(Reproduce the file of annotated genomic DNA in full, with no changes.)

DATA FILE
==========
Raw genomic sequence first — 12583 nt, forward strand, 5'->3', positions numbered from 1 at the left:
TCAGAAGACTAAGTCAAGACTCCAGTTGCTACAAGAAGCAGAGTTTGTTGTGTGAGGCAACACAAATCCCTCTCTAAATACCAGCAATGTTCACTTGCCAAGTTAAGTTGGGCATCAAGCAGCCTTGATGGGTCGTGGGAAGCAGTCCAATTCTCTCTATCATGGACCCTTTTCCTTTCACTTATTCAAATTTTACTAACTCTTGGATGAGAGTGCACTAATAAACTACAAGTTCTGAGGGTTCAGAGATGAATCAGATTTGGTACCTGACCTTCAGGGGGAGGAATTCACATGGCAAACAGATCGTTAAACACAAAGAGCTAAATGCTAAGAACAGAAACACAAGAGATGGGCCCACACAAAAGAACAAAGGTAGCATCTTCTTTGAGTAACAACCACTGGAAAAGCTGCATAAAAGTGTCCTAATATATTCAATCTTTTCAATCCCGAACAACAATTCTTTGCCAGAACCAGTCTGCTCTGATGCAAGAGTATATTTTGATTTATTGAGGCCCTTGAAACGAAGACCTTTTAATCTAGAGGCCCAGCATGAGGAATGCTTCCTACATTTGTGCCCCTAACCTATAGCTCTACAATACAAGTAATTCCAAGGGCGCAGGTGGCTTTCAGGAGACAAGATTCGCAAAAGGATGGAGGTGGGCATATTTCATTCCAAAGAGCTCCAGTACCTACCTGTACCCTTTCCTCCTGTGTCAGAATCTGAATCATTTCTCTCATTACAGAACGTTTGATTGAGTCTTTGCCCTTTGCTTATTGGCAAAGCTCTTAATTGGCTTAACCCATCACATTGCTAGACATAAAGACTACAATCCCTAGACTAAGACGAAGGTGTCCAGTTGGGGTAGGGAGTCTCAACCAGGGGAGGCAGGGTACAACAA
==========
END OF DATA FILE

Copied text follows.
Raw genomic sequence first — 12583 nt, forward strand, 5'->3', positions numbered from 1 at the left:
TCAGAAGACTAAGTCAAGACTCCAGTTGCTACAAGAAGCAGAGTTTGTTGTGTGAGGCAACACAAATCCCTCTCTAAATACCAGCAATGTTCACTTGCCAAGTTAAGTTGGGCATCAAGCAGCCTTGATGGGTCGTGGGAAGCAGTCCAATTCTCTCTATCATGGACCCTTTTCCTTTCACTTATTCAAATTTTACTAACTCTTGGATGAGAGTGCACTAATAAACTACAAGTTCTGAGGGTTCAGAGATGAATCAGATTTGGTACCTGACCTTCAGGGGGAGGAATTCACATGGCAAACAGATCGTTAAACACAAAGAGCTAAATGCTAAGAACAGAAACACAAGAGATGGGCCCACACAAAAGAACAAAGGTAGCATCTTCTTTGAGTAACAACCACTGGAAAAGCTGCATAAAAGTGTCCTAATATATTCAATCTTTTCAATCCCGAACAACAATTCTTTGCCAGAACCAGTCTGCTCTGATGCAAGAGTATATTTTGATTTATTGAGGCCCTTGAAACGAAGACCTTTTAATCTAGAGGCCCAGCATGAGGAATGCTTCCTACATTTGTGCCCCTAACCTATAGCTCTACAATACAAGTAATTCCAAGGGCGCAGGTGGCTTTCAGGAGACAAGATTCGCAAAAGGATGGAGGTGGGCATATTTCATTCCAAAGAGCTCCAGTACCTACCTGTACCCTTTCCTCCTGTGTCAGAATCTGAATCATTTCTCTCATTACAGAACGTTTGATTGAGTCTTTGCCCTTTGCTTATTGGCAAAGCTCTTAATTGGCTTAACCCATCACATTGCTAGACATAAAGACTACAATCCCTAGACTAAGACGAAGGTGTCCAGTTGGGGTAGGGAGTCTCAACCAGGGGAGGCAGGGTACAACAA